In recent years, a substantial body of evidence has emerged to support the use of lipid-lowering therapy in the prevention of coronary artery disease, and many physician groups have endorsed the management of dyslipidemia in at-risk patients. An important consideration in such endorsements has been the issue of the safety of lipid intervention; many early primary- and secondary-prevention studies reported either no reduction in all-cause mortality rates or an increase in non-coronary artery disease mortality rates in treated patients. These observations raised serious concerns about the safety of such therapy. However, 2 landmark studies, the Scandinavian Simvastatin Survival Study (45) and the West of Scotland Coronary Prevention Study (WOSCOPS), have contributed greatly to alleviating these concerns. In this article, a review of the epidemiologic evidence supporting the use of lipid modification will be presented, including important trials and meta-analyses, and the cost-effectiveness of lipid-modifying treatment will be discussed.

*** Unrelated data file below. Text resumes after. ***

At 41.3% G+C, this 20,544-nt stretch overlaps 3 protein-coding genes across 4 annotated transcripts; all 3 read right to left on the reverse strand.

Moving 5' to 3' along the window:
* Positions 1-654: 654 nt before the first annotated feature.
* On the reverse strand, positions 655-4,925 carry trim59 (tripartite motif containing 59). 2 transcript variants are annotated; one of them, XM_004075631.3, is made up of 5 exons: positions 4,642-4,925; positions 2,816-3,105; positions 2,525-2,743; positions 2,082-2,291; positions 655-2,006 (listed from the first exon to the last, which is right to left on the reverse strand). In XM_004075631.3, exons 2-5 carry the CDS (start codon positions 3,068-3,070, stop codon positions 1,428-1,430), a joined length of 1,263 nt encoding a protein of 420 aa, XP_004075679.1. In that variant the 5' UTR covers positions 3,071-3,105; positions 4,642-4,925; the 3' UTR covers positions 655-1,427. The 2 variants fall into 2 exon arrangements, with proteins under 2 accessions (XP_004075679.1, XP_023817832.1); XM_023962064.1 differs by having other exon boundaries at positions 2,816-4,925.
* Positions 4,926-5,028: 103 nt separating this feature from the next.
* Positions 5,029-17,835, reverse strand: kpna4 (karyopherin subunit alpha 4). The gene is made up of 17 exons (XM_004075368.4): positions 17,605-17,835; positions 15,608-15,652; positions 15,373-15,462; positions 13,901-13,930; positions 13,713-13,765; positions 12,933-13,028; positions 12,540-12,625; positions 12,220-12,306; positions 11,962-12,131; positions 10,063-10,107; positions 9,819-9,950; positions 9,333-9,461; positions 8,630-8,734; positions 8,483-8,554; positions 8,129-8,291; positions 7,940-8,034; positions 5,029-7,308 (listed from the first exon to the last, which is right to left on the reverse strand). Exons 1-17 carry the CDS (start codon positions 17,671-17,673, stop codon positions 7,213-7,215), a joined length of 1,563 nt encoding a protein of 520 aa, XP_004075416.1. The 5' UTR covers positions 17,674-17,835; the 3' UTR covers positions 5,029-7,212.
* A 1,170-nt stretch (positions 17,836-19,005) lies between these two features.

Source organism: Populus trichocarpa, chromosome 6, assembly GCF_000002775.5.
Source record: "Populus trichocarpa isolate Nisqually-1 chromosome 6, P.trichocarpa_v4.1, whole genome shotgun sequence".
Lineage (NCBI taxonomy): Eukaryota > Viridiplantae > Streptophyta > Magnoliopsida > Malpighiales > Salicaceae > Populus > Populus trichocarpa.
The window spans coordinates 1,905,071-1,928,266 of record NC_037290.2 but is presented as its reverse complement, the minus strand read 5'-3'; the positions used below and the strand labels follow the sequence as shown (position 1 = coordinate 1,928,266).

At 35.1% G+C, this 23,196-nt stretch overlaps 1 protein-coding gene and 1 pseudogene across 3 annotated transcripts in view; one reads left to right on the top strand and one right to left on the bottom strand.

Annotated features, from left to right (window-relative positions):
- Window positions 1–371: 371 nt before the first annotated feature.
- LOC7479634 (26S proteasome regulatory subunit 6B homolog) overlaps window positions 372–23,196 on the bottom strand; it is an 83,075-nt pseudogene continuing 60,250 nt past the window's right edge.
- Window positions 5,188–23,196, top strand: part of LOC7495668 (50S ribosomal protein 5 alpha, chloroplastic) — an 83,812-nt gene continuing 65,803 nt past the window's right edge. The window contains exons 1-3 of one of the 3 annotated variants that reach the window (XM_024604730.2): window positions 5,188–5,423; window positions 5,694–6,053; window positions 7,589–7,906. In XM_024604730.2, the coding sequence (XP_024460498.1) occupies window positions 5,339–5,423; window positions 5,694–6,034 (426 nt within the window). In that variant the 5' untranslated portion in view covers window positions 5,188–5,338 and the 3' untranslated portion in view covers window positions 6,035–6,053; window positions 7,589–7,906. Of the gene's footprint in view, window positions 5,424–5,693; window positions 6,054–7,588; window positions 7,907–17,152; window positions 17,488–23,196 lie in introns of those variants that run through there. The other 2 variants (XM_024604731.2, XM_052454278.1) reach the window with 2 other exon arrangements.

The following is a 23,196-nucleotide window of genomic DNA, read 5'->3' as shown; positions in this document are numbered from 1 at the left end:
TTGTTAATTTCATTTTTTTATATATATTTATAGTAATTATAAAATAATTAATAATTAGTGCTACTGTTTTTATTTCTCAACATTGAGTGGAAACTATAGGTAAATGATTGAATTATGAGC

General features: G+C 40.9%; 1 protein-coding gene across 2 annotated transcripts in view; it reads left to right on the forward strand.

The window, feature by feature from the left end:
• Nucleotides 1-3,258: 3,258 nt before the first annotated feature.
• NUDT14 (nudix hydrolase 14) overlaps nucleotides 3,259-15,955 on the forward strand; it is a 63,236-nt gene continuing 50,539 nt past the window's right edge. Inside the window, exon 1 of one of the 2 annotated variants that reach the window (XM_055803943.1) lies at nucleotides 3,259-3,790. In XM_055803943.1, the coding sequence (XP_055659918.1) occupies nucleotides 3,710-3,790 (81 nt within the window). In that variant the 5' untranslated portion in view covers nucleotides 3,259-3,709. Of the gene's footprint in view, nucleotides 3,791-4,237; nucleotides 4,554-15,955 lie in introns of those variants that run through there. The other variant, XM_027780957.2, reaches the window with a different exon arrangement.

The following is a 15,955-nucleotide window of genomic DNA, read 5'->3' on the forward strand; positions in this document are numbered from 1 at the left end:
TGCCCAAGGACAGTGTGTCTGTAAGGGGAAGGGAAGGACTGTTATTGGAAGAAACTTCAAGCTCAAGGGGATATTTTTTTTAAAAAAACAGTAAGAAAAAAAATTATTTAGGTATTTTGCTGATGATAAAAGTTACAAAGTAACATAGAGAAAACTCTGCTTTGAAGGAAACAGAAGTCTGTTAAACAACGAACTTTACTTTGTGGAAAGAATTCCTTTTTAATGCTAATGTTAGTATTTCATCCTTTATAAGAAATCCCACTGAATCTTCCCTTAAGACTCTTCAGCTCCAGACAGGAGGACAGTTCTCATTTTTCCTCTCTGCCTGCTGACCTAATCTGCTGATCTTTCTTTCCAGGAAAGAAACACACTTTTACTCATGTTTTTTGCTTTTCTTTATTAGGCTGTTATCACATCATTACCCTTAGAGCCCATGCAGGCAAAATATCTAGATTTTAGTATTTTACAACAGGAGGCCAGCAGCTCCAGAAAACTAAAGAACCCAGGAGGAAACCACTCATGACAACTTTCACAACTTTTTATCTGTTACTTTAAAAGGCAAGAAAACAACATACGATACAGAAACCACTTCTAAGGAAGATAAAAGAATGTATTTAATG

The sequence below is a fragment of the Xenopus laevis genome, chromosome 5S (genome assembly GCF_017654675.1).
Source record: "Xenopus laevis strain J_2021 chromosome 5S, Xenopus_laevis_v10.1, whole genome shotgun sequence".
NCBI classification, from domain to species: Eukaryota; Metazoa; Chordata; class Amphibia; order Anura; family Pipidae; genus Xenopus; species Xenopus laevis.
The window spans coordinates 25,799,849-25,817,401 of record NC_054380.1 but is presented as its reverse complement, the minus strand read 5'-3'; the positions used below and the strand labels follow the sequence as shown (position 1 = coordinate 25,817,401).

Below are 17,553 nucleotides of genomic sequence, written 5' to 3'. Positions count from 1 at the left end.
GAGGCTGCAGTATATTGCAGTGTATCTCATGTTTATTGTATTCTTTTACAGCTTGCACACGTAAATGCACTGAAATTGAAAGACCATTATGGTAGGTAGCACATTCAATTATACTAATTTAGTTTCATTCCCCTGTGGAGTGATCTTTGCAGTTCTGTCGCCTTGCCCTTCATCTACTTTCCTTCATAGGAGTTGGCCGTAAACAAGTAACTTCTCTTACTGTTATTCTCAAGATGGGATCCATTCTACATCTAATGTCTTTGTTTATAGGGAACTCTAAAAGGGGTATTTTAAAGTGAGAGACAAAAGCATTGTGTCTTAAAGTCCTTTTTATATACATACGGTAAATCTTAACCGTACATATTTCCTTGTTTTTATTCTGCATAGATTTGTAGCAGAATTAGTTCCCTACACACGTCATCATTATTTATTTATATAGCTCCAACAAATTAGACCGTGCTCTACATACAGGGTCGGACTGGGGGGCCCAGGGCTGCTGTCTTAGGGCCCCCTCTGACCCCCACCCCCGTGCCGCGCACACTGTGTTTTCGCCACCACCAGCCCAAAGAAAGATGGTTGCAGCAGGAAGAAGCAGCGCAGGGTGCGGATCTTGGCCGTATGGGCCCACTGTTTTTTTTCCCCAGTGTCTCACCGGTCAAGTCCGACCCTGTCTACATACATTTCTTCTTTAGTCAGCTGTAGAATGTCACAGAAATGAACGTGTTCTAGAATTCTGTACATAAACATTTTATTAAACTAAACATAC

ASJC Scopus subject areas
- Cardiology and Cardiovascular Medicine